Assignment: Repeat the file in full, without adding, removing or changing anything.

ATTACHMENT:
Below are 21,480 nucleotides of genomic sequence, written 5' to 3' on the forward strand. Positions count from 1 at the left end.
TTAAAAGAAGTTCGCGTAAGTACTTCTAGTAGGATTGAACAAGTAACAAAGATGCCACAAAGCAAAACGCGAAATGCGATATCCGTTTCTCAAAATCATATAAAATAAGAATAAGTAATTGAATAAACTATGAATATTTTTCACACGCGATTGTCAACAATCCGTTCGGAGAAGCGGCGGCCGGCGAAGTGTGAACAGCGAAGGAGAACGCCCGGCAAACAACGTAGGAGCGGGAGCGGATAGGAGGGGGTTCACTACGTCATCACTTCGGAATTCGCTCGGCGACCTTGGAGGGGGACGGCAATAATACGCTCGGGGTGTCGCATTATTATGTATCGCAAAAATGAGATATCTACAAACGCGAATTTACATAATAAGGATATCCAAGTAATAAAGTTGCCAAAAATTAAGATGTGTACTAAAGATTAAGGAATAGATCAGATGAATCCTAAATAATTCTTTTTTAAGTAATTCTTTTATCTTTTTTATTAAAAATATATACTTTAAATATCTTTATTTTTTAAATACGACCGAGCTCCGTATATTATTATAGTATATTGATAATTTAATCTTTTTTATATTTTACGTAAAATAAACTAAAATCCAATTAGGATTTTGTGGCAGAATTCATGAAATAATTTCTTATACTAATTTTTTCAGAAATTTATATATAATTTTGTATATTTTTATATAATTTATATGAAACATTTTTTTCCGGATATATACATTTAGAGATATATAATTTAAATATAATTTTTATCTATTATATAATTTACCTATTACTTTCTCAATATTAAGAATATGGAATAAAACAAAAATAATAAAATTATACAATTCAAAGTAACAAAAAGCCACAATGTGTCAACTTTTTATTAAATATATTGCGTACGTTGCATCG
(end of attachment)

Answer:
Below are 21,480 nucleotides of genomic sequence, written 5' to 3' on the forward strand. Positions count from 1 at the left end.
TTAAAAGAAGTTCGCGTAAGTACTTCTAGTAGGATTGAACAAGTAACAAAGATGCCACAAAGCAAAACGCGAAATGCGATATCCGTTTCTCAAAATCATATAAAATAAGAATAAGTAATTGAATAAACTATGAATATTTTTCACACGCGATTGTCAACAATCCGTTCGGAGAAGCGGCGGCCGGCGAAGTGTGAACAGCGAAGGAGAACGCCCGGCAAACAACGTAGGAGCGGGAGCGGATAGGAGGGGGTTCACTACGTCATCACTTCGGAATTCGCTCGGCGACCTTGGAGGGGGACGGCAATAATACGCTCGGGGTGTCGCATTATTATGTATCGCAAAAATGAGATATCTACAAACGCGAATTTACATAATAAGGATATCCAAGTAATAAAGTTGCCAAAAATTAAGATGTGTACTAAAGATTAAGGAATAGATCAGATGAATCCTAAATAATTCTTTTTTAAGTAATTCTTTTATCTTTTTTATTAAAAATATATACTTTAAATATCTTTATTTTTTAAATACGACCGAGCTCCGTATATTATTATAGTATATTGATAATTTAATCTTTTTTATATTTTACGTAAAATAAACTAAAATCCAATTAGGATTTTGTGGCAGAATTCATGAAATAATTTCTTATACTAATTTTTTCAGAAATTTATATATAATTTTGTATATTTTTATATAATTTATATGAAACATTTTTTTCCGGATATATACATTTAGAGATATATAATTTAAATATAATTTTTATCTATTATATAATTTACCTATTACTTTCTCAATATTAAGAATATGGAATAAAACAAAAATAATAAAATTATACAATTCAAAGTAACAAAAAGCCACAATGTGTCAACTTTTTATTAAATATATTGCGTACGTTGCATCG